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Deferiprone
 
The deferiprone-iron complex; 3 (L1) : iron stoichiometry
 
  Deferiprone is a bidentate molecule and forms a 3:1 octahedral complex with iron, which is excreted almost exclusively via the kidneys.

Deferiprone is used in the removal of excess iron from the body, but may also be used in the detoxification of other metals such as aluminium in haemodialysis patients, plutonium used in the nuclear industry, and uranium used by the military.

 
 
Deferiprone

Deferiprone (1,2-dimethyl-3-hydroxypyrid-4-one or L1) is the first oral iron chelator used clinically, mainly in thalassaemia patients, where the annual birth rate worldwide is estimated to be 100000. Deferiprone belongs to the family of the alpha-ketohydroxpyridines, a relatively new class of chelating agents, some of which are naturally occurring. These have high affinity for binding iron and are able to remove it from proteins that are transporting and storing it in the body, largely sparing other biologically important metals. These chelators are stable in conditions that exist in the human digestive system and are readily absorbed. Deferiprone has undergone extensive trials in hundreds of patients all over the world and has proved to be orally effective in removing excess iron from various parts of the body of iron-loaded patients, including the liver and particularly the heart. 

Studies show that Deferiprone is rapidly absorbed from the stomach and appears in the blood minutes after ingestion. Removal and excretion of iron depends on the dose and frequency of administration of the drug and the amount of iron overload in the patient. 

The major adverse effects, which have been observed in about 10% of the patients during worldwide clinical trials over a period of ten years, have been transient musculoskeletal
and joint pains, neutropenia and agranulocytosis, gastric intolerance and zinc deficiency. Of these, perhaps the most disturbing is agranulocytosis, affecting less than 0.6% of the patients. In patients with agranulocytosis a substantial reduction or total absence of a group of white cells called granulocytes is observed, which amounts to rendering the body's immune system fatally weak. This is the reason the focus of the mandatory monitoring procedure is primarily on levels of white blood cells and platelets. The monitoring not only helps to safeguard the well being of the patient but also yields valuable data that can contribute to the development of a diagnostic method for agranulocytosis and improvement of the therapy with Deferiprone.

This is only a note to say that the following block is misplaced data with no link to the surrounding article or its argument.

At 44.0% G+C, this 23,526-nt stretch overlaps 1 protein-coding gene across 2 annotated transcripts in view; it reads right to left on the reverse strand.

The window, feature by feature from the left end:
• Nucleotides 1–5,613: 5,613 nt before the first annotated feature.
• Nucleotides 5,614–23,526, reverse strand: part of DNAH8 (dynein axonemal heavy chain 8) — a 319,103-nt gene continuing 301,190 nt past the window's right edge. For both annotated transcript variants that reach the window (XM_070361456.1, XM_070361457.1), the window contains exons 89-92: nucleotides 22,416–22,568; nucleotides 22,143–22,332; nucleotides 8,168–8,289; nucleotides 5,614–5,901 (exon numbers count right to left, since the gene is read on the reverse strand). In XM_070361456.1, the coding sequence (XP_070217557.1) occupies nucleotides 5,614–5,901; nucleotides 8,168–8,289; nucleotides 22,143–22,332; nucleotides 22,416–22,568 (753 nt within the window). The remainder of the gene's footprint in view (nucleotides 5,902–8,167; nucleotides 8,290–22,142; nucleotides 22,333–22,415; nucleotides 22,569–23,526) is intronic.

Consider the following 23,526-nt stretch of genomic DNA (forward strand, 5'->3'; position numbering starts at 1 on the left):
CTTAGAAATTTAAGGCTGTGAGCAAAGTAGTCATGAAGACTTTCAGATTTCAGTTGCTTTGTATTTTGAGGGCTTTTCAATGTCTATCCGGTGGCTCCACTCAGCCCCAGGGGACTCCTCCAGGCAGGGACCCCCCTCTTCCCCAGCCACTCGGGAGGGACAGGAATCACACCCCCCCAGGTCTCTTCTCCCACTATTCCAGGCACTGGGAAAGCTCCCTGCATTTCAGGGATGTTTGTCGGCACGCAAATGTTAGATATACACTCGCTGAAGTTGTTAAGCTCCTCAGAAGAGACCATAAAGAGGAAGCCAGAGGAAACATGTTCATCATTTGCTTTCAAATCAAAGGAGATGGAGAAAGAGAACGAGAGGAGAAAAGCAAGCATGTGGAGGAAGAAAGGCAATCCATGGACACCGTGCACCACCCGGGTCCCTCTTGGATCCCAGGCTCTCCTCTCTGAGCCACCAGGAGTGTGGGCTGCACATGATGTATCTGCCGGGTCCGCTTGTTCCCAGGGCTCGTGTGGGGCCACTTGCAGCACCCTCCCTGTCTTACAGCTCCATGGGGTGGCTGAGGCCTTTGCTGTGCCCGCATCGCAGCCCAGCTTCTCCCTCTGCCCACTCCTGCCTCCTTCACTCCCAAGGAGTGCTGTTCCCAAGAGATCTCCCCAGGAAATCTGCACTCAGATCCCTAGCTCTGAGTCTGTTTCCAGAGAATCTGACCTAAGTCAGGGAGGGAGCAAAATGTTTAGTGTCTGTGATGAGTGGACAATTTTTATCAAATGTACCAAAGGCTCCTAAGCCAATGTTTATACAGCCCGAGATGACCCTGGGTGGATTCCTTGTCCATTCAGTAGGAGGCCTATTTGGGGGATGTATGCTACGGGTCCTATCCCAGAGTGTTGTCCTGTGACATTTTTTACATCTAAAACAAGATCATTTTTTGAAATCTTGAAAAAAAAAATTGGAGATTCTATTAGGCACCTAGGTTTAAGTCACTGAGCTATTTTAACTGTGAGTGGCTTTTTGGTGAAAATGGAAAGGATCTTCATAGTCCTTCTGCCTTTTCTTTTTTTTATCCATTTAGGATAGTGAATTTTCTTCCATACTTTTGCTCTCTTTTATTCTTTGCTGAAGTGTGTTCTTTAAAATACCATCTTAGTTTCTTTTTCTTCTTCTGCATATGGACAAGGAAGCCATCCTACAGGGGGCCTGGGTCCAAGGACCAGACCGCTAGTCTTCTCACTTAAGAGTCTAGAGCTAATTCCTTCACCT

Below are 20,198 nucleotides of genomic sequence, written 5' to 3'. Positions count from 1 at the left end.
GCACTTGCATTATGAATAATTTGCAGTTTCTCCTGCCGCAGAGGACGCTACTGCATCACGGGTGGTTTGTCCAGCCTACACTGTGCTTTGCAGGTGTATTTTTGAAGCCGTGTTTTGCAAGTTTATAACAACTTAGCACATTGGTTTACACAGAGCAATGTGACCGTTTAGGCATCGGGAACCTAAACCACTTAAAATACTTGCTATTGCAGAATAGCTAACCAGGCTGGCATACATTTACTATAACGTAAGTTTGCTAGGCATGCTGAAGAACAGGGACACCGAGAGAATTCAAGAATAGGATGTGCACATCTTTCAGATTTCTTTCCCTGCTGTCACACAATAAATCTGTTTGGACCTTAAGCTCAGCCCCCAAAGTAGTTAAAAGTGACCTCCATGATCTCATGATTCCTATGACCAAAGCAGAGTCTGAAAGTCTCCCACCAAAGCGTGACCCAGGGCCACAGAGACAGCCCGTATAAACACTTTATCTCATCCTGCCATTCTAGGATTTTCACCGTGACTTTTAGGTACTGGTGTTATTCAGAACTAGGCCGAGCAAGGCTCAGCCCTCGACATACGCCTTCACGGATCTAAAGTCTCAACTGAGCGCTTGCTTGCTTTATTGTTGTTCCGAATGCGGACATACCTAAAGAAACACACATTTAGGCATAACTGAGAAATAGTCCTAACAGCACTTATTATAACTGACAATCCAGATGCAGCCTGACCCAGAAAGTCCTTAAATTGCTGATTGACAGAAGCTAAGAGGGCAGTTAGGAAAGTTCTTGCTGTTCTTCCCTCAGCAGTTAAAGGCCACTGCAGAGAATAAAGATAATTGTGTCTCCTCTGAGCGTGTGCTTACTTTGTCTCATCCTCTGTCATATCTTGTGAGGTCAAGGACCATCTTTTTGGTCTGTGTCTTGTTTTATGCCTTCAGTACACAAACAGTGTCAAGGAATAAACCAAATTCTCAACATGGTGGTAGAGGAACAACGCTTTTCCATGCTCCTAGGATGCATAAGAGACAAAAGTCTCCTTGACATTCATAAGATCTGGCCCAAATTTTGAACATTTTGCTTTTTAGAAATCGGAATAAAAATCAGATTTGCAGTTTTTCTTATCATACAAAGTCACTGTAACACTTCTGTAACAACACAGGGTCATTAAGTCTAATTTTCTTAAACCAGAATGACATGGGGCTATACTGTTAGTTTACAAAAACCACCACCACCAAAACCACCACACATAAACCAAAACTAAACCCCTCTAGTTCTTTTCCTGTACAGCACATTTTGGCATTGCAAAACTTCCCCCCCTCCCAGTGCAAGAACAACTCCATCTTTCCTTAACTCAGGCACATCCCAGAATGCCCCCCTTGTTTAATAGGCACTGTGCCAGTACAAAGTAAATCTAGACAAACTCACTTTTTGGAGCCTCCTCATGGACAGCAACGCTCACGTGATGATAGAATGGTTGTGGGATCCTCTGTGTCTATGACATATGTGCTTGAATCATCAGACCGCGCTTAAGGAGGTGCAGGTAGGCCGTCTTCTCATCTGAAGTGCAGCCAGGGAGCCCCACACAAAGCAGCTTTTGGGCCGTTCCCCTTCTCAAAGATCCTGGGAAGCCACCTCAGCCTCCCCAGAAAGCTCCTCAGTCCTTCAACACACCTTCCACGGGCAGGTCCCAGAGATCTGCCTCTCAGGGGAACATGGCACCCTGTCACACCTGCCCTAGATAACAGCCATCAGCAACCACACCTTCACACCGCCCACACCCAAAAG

The journey across the years 

1981

Discovery, design, synthesis and physicochemical characterisation of L1. 

1981-1982

Iron binding, protein and cell studies in-vitro. Animal studies. 

1982

Naming of L1 and other alpha-ketohydroxpyridines.

1983

Patented in the UK. Later patented in the USA, EEC and various other countries.

1982-1986

Intensive chemical, biochemical, cell and animal studies. 

1986

The UK Department of Health grants permission for clinical trials in the UK.

1987

Simple, cheap synthesis of L1. First-ever clinical trials in London, UK.

1988

Multicentre clinical trials begin worldwide.

1989

First publications on joint/musculoskeletal toxicity and agranulocytosis (London).

1990

Pharmacokinetic and metabolic properties characterisation of L1 in patients.

1992

Approved BAN and INN name for L1: Deferiprone.

1994

Registration of L1 in India, where now more patients are using L1 than Desferal.

1995

Clinical use and multicentre clinical studies continue.

1998

Over 5000 patients in 35 countries have been using L1, some daily for over 12 years.

1999

Registration of L1 in European, South American and Asian countries.

2000

The new, simple, one-step synthesis of L1 is patented in Greece.

2002

Worldwide use of L1 following recent findings regarding depletion of iron from the heart (which is the main cause of death in thalassaemic patients).

 

 
 

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